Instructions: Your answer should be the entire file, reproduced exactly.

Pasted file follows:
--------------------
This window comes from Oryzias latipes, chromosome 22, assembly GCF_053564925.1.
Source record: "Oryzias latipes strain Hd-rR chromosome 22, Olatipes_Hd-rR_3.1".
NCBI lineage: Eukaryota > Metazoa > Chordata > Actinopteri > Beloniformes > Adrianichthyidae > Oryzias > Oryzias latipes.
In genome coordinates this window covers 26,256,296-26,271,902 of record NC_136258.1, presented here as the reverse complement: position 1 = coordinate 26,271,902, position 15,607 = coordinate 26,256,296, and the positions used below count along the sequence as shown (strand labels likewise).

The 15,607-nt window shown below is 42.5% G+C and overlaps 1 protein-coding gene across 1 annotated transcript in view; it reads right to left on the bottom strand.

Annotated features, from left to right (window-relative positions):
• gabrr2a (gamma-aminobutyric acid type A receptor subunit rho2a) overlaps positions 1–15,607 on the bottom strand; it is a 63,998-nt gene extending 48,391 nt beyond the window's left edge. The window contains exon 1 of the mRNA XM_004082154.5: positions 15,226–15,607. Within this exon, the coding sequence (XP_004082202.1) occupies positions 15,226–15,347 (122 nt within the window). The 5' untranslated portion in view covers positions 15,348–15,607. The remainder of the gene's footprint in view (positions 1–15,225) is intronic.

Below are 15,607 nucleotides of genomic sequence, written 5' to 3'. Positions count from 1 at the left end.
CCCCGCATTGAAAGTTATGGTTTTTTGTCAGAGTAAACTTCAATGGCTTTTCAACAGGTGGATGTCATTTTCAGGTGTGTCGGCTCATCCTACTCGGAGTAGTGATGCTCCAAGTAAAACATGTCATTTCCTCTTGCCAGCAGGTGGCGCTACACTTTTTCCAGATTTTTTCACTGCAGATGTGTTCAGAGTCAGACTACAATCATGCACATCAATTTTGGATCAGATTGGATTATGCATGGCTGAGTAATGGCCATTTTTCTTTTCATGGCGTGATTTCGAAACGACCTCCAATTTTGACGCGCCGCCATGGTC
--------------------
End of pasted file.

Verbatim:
This window comes from Oryzias latipes, chromosome 22, assembly GCF_053564925.1.
Source record: "Oryzias latipes strain Hd-rR chromosome 22, Olatipes_Hd-rR_3.1".
NCBI lineage: Eukaryota > Metazoa > Chordata > Actinopteri > Beloniformes > Adrianichthyidae > Oryzias > Oryzias latipes.
In genome coordinates this window covers 26,256,296-26,271,902 of record NC_136258.1, presented here as the reverse complement: position 1 = coordinate 26,271,902, position 15,607 = coordinate 26,256,296, and the positions used below count along the sequence as shown (strand labels likewise).

The 15,607-nt window shown below is 42.5% G+C and overlaps 1 protein-coding gene across 1 annotated transcript in view; it reads right to left on the bottom strand.

Annotated features, from left to right (window-relative positions):
• gabrr2a (gamma-aminobutyric acid type A receptor subunit rho2a) overlaps positions 1–15,607 on the bottom strand; it is a 63,998-nt gene extending 48,391 nt beyond the window's left edge. The window contains exon 1 of the mRNA XM_004082154.5: positions 15,226–15,607. Within this exon, the coding sequence (XP_004082202.1) occupies positions 15,226–15,347 (122 nt within the window). The 5' untranslated portion in view covers positions 15,348–15,607. The remainder of the gene's footprint in view (positions 1–15,225) is intronic.

Below are 15,607 nucleotides of genomic sequence, written 5' to 3'. Positions count from 1 at the left end.
CCCCGCATTGAAAGTTATGGTTTTTTGTCAGAGTAAACTTCAATGGCTTTTCAACAGGTGGATGTCATTTTCAGGTGTGTCGGCTCATCCTACTCGGAGTAGTGATGCTCCAAGTAAAACATGTCATTTCCTCTTGCCAGCAGGTGGCGCTACACTTTTTCCAGATTTTTTCACTGCAGATGTGTTCAGAGTCAGACTACAATCATGCACATCAATTTTGGATCAGATTGGATTATGCATGGCTGAGTAATGGCCATTTTTCTTTTCATGGCGTGATTTCGAAACGACCTCCAATTTTGACGCGCCGCCATGGTC